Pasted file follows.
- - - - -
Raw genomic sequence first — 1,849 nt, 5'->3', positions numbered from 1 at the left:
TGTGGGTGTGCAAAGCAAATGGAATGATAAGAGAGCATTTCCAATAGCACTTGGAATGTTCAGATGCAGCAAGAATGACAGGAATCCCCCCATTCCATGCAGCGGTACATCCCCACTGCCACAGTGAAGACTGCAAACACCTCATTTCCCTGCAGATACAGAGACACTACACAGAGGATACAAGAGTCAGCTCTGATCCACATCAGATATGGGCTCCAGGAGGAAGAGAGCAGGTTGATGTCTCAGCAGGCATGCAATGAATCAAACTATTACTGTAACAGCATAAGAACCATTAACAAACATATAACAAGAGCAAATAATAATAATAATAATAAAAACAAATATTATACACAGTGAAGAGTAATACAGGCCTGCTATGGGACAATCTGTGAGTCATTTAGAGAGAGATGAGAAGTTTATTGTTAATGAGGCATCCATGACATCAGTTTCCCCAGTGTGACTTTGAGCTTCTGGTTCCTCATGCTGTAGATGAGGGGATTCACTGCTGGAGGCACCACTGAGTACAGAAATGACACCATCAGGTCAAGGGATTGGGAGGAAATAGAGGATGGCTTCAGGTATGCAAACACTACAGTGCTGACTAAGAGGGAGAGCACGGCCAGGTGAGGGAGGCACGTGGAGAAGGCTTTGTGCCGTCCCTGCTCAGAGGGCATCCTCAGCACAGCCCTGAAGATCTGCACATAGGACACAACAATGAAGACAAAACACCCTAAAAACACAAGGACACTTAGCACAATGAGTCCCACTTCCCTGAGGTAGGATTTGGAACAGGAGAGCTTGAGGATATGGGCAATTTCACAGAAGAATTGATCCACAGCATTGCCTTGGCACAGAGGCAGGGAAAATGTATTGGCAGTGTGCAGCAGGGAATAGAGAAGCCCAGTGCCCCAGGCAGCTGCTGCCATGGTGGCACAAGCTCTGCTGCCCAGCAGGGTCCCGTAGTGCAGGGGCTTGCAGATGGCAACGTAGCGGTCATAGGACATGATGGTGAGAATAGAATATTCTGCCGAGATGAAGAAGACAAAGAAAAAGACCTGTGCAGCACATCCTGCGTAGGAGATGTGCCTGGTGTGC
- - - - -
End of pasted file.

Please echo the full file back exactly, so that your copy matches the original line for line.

Raw genomic sequence first — 1,849 nt, 5'->3', positions numbered from 1 at the left:
TGTGGGTGTGCAAAGCAAATGGAATGATAAGAGAGCATTTCCAATAGCACTTGGAATGTTCAGATGCAGCAAGAATGACAGGAATCCCCCCATTCCATGCAGCGGTACATCCCCACTGCCACAGTGAAGACTGCAAACACCTCATTTCCCTGCAGATACAGAGACACTACACAGAGGATACAAGAGTCAGCTCTGATCCACATCAGATATGGGCTCCAGGAGGAAGAGAGCAGGTTGATGTCTCAGCAGGCATGCAATGAATCAAACTATTACTGTAACAGCATAAGAACCATTAACAAACATATAACAAGAGCAAATAATAATAATAATAATAAAAACAAATATTATACACAGTGAAGAGTAATACAGGCCTGCTATGGGACAATCTGTGAGTCATTTAGAGAGAGATGAGAAGTTTATTGTTAATGAGGCATCCATGACATCAGTTTCCCCAGTGTGACTTTGAGCTTCTGGTTCCTCATGCTGTAGATGAGGGGATTCACTGCTGGAGGCACCACTGAGTACAGAAATGACACCATCAGGTCAAGGGATTGGGAGGAAATAGAGGATGGCTTCAGGTATGCAAACACTACAGTGCTGACTAAGAGGGAGAGCACGGCCAGGTGAGGGAGGCACGTGGAGAAGGCTTTGTGCCGTCCCTGCTCAGAGGGCATCCTCAGCACAGCCCTGAAGATCTGCACATAGGACACAACAATGAAGACAAAACACCCTAAAAACACAAGGACACTTAGCACAATGAGTCCCACTTCCCTGAGGTAGGATTTGGAACAGGAGAGCTTGAGGATATGGGCAATTTCACAGAAGAATTGATCCACAGCATTGCCTTGGCACAGAGGCAGGGAAAATGTATTGGCAGTGTGCAGCAGGGAATAGAGAAGCCCAGTGCCCCAGGCAGCTGCTGCCATGGTGGCACAAGCTCTGCTGCCCAGCAGGGTCCCGTAGTGCAGGGGCTTGCAGATGGCAACGTAGCGGTCATAGGACATGATGGTGAGAATAGAATATTCTGCCGAGATGAAGAAGACAAAGAAAAAGACCTGTGCAGCACATCCTGCGTAGGAGATGTGCCTGGTGTGC